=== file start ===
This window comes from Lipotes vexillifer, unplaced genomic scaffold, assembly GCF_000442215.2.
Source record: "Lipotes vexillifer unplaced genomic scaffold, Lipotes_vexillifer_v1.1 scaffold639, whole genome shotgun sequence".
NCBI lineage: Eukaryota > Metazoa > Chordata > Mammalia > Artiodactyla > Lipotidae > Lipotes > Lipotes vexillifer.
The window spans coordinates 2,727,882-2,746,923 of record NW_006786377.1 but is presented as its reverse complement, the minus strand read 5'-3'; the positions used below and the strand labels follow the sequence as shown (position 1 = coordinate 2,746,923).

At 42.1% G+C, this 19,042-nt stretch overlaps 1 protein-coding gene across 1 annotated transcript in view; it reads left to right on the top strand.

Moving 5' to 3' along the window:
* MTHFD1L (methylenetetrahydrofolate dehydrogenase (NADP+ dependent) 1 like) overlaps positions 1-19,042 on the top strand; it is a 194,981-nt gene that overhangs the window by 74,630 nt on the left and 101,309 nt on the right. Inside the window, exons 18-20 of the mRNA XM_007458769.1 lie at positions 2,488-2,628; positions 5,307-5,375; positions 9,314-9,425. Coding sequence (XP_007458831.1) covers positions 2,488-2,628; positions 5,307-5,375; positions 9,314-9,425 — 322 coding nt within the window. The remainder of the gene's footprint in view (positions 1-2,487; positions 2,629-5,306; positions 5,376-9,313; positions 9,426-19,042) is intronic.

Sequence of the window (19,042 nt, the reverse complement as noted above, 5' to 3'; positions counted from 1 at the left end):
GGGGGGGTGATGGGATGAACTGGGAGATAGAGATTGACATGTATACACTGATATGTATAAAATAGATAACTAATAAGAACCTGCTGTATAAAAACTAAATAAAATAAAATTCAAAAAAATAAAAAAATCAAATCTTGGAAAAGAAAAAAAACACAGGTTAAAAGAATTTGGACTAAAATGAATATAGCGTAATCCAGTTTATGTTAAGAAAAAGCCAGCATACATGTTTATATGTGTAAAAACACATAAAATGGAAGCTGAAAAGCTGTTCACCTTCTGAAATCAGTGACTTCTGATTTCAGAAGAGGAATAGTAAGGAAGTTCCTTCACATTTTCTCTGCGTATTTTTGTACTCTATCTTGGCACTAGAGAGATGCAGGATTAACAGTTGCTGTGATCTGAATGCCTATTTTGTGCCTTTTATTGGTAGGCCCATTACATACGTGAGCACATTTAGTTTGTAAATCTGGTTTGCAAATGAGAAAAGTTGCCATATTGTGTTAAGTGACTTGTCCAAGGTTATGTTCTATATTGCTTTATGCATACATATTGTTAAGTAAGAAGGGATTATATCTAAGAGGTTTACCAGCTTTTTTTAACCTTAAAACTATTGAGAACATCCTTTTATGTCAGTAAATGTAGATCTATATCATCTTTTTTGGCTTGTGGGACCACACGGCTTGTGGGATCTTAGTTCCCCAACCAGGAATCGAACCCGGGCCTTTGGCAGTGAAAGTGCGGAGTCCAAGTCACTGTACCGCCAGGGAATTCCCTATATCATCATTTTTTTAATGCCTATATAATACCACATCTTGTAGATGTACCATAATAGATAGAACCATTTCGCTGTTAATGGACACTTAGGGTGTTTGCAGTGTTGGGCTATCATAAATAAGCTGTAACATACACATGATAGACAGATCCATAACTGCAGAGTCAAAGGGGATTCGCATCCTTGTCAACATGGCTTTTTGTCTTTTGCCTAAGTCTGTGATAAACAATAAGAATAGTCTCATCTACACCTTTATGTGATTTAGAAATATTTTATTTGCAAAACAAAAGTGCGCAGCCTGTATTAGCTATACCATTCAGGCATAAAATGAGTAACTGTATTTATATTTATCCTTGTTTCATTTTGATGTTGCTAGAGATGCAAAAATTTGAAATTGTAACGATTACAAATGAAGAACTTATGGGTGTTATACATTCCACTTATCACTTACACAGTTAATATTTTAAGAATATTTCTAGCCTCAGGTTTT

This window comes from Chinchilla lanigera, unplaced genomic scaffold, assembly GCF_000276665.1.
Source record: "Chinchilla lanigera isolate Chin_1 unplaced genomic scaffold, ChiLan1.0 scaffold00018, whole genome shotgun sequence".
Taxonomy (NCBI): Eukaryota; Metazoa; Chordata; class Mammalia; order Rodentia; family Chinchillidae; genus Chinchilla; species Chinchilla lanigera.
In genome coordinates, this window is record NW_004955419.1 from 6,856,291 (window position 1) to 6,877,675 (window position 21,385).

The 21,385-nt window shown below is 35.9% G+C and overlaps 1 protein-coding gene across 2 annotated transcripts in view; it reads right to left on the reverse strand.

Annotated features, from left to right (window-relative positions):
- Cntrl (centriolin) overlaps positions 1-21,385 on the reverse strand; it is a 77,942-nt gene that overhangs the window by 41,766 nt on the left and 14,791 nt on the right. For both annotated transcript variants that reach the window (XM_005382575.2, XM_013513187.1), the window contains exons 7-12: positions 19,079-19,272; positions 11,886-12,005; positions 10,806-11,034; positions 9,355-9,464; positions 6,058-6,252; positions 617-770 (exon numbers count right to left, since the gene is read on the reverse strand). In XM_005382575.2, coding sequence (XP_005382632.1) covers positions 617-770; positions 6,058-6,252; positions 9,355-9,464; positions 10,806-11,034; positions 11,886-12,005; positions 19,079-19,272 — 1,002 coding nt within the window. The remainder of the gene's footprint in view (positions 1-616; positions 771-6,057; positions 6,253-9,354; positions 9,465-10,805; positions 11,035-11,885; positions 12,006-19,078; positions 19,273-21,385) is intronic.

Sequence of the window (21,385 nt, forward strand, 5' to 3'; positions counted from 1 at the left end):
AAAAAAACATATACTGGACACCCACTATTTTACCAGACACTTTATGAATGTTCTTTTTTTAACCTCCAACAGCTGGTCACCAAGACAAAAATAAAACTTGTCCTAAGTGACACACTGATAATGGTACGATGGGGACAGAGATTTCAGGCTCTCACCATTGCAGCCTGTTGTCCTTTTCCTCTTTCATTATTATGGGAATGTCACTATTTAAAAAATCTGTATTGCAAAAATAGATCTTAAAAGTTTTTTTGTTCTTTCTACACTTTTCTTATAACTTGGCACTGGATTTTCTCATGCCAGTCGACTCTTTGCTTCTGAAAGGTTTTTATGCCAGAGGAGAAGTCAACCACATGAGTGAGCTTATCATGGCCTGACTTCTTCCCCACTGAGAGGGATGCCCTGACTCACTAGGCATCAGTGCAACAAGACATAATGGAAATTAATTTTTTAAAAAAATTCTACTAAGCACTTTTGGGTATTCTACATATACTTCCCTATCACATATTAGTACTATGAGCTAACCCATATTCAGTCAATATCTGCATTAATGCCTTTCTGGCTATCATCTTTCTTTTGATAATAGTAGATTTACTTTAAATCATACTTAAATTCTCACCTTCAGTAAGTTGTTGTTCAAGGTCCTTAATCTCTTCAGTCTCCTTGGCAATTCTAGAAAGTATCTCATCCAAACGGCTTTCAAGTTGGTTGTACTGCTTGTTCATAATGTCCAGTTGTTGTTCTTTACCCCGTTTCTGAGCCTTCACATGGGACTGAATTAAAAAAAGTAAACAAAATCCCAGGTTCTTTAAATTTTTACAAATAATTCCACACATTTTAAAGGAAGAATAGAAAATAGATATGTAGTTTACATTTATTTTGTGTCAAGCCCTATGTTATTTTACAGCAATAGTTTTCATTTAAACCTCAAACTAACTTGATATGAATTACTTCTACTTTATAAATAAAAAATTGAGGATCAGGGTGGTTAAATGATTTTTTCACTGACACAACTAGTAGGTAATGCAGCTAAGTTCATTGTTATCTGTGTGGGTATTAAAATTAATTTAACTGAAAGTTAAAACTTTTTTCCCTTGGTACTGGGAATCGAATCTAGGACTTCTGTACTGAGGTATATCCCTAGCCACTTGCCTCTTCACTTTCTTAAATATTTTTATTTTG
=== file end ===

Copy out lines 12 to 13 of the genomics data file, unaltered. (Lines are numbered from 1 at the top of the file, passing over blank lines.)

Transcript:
Taxonomy (NCBI): Eukaryota; Metazoa; Chordata; class Mammalia; order Rodentia; family Chinchillidae; genus Chinchilla; species Chinchilla lanigera.
In genome coordinates, this window is record NW_004955419.1 from 6,856,291 (window position 1) to 6,877,675 (window position 21,385).